Roman gravestones are a fantastic example of what happens when you have a serious penalty for each character you have to write.

For example, this funerary inscription in the Wikimedia commons is missing a lot of letters!  Being able to read Latin is not nearly sufficient to be able to make heads or tails of this – you actually need to know what letters they were going to leave out.

I still haven’t figured out how to read text messages from some people….

 Posted by at 10:26 pm
May 312010

So, we got hacked. It’s going to take a while to figure out all the things that got messed with. But I’ve now changed the permissions on the files on the servers so that they won’t be overwritten again.

One of the problems that’s lingering is that the text in the post composition window is white. While this probably doesn’t sound so bad, it makes it tricky to enter anything – because the background is also white!

Ok, so now I’ve resolved the background issue.  Not quite sure what caused that.

Anyway, it would appear that there are a few major security flaws in Word Press:

  1. All the files for the site are in the document tree for the web site
  2. they get installed as writable by the owner by default – tricky not to be otherwise you can’t upgrade
  3. there’s apparently some script that can be hijacked to overwrite a whole bunch of crap, and add stuff.  I found:
    1. multiple modified index.php files, with javascript tacked on the end
    2. all .js files had extra javascript tacked on the end
    3. a backup file that’s not even in the document tree for WP!

So this brings up an interesting point:  it’s cool and easy to use a hyper popular third party tool for stuff, but somebody out there knows all the weaknesses of the system.  If you write your own custom software, you really need to stick out to make it worthwhile for somebody to hack your site.  I’m 99% certain that this was an automatic hack-job, not somebody specifically targeting me.  If I’d written my own blogging tool, it wouldn’t necessarily be as easy to use and as slick (hey, I only have so many hours in a day) but it would be much less likely to get hacked by an automatic script.

Homogeneity across systems is a recipe for vulnerability – once a vulnerability is uncovered in one system, all others are vulnerable.

 Posted by at 9:57 pm
May 032010

DafodilsSo we just got back from an annual voyage to Germany.  It was nice.  It’s spring there, which means it’s getting warm.  Unlike Calgary, where spring means that it’s going to start snowing randomly and energetically.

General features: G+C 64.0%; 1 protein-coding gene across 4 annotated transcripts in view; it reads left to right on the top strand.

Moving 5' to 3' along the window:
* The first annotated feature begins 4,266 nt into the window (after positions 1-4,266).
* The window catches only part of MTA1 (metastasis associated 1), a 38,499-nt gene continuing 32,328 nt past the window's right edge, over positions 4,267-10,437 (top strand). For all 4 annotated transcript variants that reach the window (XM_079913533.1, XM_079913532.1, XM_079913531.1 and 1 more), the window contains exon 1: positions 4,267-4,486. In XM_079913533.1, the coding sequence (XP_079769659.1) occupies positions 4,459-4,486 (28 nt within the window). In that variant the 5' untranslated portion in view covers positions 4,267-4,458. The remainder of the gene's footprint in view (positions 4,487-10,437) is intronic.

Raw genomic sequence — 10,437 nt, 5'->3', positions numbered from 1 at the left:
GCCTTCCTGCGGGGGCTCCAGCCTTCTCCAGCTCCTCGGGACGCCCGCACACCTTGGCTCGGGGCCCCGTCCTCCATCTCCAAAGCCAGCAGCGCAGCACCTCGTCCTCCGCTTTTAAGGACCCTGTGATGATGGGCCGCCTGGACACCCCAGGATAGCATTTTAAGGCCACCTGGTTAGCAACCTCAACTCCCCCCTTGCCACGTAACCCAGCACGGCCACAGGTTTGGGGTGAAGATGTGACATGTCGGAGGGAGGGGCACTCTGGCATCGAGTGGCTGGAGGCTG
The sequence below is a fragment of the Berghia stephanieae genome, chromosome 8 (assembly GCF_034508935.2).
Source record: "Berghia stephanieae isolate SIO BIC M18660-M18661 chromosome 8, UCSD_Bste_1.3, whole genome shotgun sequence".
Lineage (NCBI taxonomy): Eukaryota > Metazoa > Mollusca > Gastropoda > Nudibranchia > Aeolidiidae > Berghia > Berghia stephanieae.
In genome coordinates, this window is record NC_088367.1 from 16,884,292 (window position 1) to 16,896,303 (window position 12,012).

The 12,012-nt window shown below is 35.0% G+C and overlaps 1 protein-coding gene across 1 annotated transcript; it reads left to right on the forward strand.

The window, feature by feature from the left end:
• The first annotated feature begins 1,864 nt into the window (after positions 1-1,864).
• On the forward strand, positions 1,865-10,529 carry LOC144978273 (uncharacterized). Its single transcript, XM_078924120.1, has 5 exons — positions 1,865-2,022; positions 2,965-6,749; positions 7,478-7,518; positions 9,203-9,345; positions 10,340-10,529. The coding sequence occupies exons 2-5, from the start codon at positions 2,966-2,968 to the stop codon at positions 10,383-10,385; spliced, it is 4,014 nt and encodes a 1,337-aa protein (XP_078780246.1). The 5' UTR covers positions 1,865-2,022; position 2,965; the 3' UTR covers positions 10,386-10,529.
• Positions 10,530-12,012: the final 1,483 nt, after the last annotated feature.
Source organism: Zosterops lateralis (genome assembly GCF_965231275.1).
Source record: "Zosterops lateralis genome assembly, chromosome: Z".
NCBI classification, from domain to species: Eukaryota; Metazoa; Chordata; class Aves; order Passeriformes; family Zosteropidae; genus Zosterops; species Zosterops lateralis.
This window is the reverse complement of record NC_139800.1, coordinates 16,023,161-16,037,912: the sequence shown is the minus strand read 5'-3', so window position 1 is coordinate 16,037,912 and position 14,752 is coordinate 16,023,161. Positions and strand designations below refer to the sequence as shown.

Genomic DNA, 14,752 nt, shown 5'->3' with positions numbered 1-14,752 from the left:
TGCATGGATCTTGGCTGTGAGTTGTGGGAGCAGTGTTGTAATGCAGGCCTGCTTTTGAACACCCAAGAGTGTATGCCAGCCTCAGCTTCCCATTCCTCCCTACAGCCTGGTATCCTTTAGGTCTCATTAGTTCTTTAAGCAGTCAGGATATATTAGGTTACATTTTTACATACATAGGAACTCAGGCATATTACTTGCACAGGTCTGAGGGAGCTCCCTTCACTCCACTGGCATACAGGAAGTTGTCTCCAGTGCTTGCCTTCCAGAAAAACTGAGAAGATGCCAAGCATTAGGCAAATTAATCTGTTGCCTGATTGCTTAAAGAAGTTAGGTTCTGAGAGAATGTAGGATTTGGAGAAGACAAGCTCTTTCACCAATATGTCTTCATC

On the flight over, I was struck by a few things in the airplane.  One was the backrest of my seat, the other a sign in the lavatory.

The backrest actually physically struck me, as the guy sitting behind me didn’t seem to realize that the thing in front of him was supporting me.  He apparently didn’t know that if you use somebody’s backrest as a prop to get out of your seat, and then let go quickly, that person gets catapulted out of their reclining position.  It turns out that the backrests are used for lots of different things.  They support tables, people getting up to go to the bathroom (which I’ll get to in a minute) and they also support touchscreens for the in-flight entertainment system.

Now, I’m sure it seemed like an obvious solution to somebody:  put touchscreen interfaces into the head-rests.  Brilliant, this way everybody gets to have a personalized entertainment experience.  This would be great if it wasn’t actually a head-rest.  In between getting catapulted out of my seat I was getting routinely boxed in the back of the head because the guy behind me kept fiddling with his screen.  Maybe they just need to turn up the sensitivity of the screens, but it seems to require an awful lot of force to get anything to register on those things.  Then they’re out of calibration, and the first attempt at hitting a button turns out to be wildly inaccurate and that has to be followed by a few more shots before the desired button is activated. I’ve even been on flights where it was impossible to use the touch interface because the mouse cursor was so far out of calibration that I simply couldn’t get to the button on the edge of the screen.

I haven’t looked into airplane entertainments systems enough, I guess, to understand the technical challenges.  Even the newest systems seem oddly primitive.  But this is probably easily explained by the fact that they’re in an airplane and there are 300 of them.  This means that the technology has to be sound enough to work for most people on the plane (though not necessarily for me), not too expensive and We respectfully close the eyes of the dead.  No less respectfully we should open the eyes of the living.probably the most complicated thing is that they have to be very very unlikely to light on fire or interfere with the communication or navigation systems for the plane.  For those of you who doubt that cellphones can cause problems with these systems, try plugging your iPhone into your auxiliary jack on your car stereo and then leave all cell phone towers behind as you drive into the mountains.  There’s a few minutes of plaintive ticking and burbling that feeds into the wire until the phone finally gives up making contact.  Now, consider 300 cell phones in symphony…